Dermot Crowe: Old foes ready to ignite new fires
Once it was the main game in town, the most fascinating fixture in hurling. Now Clare and Tipperary must settle for being the main draw of the day, as they prepare to meet in a National Hurling League quarter-final at Ennis. Tipperary's preoccupation is no longer with Clare, but Kilkenny, but it was hot for a long time over the last two decades, having hardly registered through most of the game's history up to then.
Clare didn't beat Tipperary in the championship, leaving aside a couple of successful off-field objections, until 1955. Such one-sided dominance does not lend itself to a hard and storied rivalry but Clare's emergence in the 1990s changed everything. The players of today may have been told about those games, or have vague recollections of seeing them, but they are used to playing in more peaceful times. Their last championship meeting was five years ago and in the last decade the rivalry started to fade and lose its relevance, with fewer meetings and falling public interest.
In the 1990s they met in two Munster finals and one All-Ireland final, whereas the last decade brought just one provincial final meeting, in 2008, which Tipperary won comfortably. Over the period of their fiercest rivalry, there were nine championship meetings in 10 years. The 18-point beating Tipperary served on Clare in the 1993 Munster final lit the fuse. Clare turned them over the next year, and in '97 Clare had the surreal experience of defeating Tipp in provincial and All-Ireland finals in the one year.
Not until after they lost again in 1999, in a replay, did Tipp finally end a record spell of Clare rule, winning in 2000 by eight points and finishing Ger Loughnane's days in charge. Loughnane, notoriously confrontational, had a key influence in inflaming tensions and straining relations between the counties.
He came from a generation accustomed to doffing the cap to Tipperary and was, as a veteran, on the team destroyed by Tipperary in a Munster semi-final replay in Killarney in 1987, losing 0-8 to 4-17. Six years later, he spectated when they were demolished, with a mostly new team, by the same opposition in the Munster final. He was on board as a selector the following year. Beating Tipp had become an obsession.
In his official biography, Loughnane stated of the conflict: "A lot of people said the rivalry is too intense, but rivalry only lasts for a short time. Tipperary and Galway had a great rivalry on and off the field in the '80s, which boiled over a few times. Then in the '90s, we had the Clare-Tipperary rivalry."
The full-blooded intensity of the contests, and various spats off the field, made it a captivating rivalry while it lasted. After Loughnane left the same visceral element was missing and some of the strong characters like Anthony Daly and John Leahy were drifting into retirement. Clare came within a point of Tipperary in 2001, with Tipp going on to win the All-Ireland, and they beat Tipp in 2003 but Tipp have won all four championship meetings since.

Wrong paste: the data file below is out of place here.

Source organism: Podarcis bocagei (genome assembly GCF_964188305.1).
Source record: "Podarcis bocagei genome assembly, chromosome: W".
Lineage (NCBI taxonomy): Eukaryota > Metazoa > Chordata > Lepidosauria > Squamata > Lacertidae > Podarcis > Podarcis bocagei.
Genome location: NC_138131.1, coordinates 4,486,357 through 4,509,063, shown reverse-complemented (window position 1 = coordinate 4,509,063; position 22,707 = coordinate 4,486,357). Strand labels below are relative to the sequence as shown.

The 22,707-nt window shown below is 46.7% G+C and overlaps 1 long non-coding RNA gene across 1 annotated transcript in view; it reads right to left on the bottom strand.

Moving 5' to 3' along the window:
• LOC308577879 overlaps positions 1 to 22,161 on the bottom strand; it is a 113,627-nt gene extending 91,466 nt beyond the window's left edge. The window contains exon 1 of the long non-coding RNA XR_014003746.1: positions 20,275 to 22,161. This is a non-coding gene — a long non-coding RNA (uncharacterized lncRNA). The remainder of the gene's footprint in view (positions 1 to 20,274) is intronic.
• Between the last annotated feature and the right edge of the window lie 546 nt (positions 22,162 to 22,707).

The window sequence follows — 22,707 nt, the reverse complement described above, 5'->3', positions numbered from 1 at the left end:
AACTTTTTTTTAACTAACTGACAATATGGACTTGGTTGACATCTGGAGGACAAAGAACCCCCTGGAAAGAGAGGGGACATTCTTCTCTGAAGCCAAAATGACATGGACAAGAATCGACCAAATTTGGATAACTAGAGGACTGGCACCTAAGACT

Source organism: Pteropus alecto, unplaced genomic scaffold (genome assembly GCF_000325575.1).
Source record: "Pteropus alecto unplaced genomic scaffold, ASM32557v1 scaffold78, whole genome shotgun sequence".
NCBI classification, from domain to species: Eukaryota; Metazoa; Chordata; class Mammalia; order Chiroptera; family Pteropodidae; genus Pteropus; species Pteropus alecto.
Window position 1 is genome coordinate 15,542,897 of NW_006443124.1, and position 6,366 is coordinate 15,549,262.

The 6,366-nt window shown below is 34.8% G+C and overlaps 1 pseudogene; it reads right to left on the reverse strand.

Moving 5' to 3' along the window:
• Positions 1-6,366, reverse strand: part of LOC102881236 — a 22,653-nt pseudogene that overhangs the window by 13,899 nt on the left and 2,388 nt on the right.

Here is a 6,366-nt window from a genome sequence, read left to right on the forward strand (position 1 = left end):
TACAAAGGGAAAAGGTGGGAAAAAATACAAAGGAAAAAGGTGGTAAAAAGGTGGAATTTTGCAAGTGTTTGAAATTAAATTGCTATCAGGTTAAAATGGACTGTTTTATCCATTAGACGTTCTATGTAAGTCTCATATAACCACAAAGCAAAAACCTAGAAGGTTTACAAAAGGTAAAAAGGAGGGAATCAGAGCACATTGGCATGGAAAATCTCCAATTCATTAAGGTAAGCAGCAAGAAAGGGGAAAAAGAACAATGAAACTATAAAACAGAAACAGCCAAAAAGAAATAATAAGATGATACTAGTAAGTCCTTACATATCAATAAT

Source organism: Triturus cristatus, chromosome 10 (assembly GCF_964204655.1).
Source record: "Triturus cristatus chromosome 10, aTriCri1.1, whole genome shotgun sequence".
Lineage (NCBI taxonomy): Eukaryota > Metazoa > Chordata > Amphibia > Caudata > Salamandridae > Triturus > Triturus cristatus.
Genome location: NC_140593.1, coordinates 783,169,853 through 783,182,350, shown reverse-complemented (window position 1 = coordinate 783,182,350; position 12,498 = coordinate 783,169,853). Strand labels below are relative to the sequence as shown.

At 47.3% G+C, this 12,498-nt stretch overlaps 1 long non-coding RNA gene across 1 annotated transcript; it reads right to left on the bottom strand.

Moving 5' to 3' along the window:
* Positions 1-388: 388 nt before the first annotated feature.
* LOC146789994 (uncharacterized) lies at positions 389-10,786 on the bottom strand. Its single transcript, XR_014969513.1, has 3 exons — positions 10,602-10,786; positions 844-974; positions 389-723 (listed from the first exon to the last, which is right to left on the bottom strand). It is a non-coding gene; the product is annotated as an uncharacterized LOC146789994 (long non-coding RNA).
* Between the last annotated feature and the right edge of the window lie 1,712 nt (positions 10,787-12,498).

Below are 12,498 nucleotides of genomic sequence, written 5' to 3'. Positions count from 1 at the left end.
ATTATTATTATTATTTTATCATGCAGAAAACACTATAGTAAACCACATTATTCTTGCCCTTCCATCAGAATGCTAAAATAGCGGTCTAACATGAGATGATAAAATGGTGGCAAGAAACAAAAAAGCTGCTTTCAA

"There doesn't seem to be that much rivalry there at all, as they haven't been meeting in the championship," says Brian Lohan. "There was one year we played them in the league, a league final and the championship three weeks later. It was almost an annual trip down to Cork to play them at one stage. There was that little bit of badness there as well."
Colleges hurling, where players from different counties came into contact, helped reduce the element of tribalism. Clare's Jack Browne, injured today, was captain of the UL team managed by Lohan which was defeated in this year's Fitzgibbon Cup final, by Mary I.
Also on the team were Tipperary's Jason Forde, Barry Heffernan and John McGrath, and Clare forward Cathal McInerney. On the Mary I team were Tipp's Ronan Maher and Niall O'Meara and Clare's Colm Galvin. On the Limerick IT team managed by Davy Fitzgerald this year, Cathal Barrett of Tipp and Oisín O'Brien of Clare played in the same defence and Clare's David Reidy featured in midfield.
In Lohan's Fitzgibbon days that mix was less pronounced. "There wasn't the same number of inter-county players," he says, "certainly when we were playing third level. Whereas now nearly every college has a very active GAA office and is very progressive in relation to scholarships."
In UL Lohan says John McGrath shared the same class as Tony Kelly and what he sees is a highly committed group who have more in common than not. He didn't have any personal knowledge of the Tipperary players when he came on to the Clare team in the 1990s. "We had no interaction with them. They could have been grand fellas for all we knew. We just didn't know anything about them. We didn't know them on a personal level."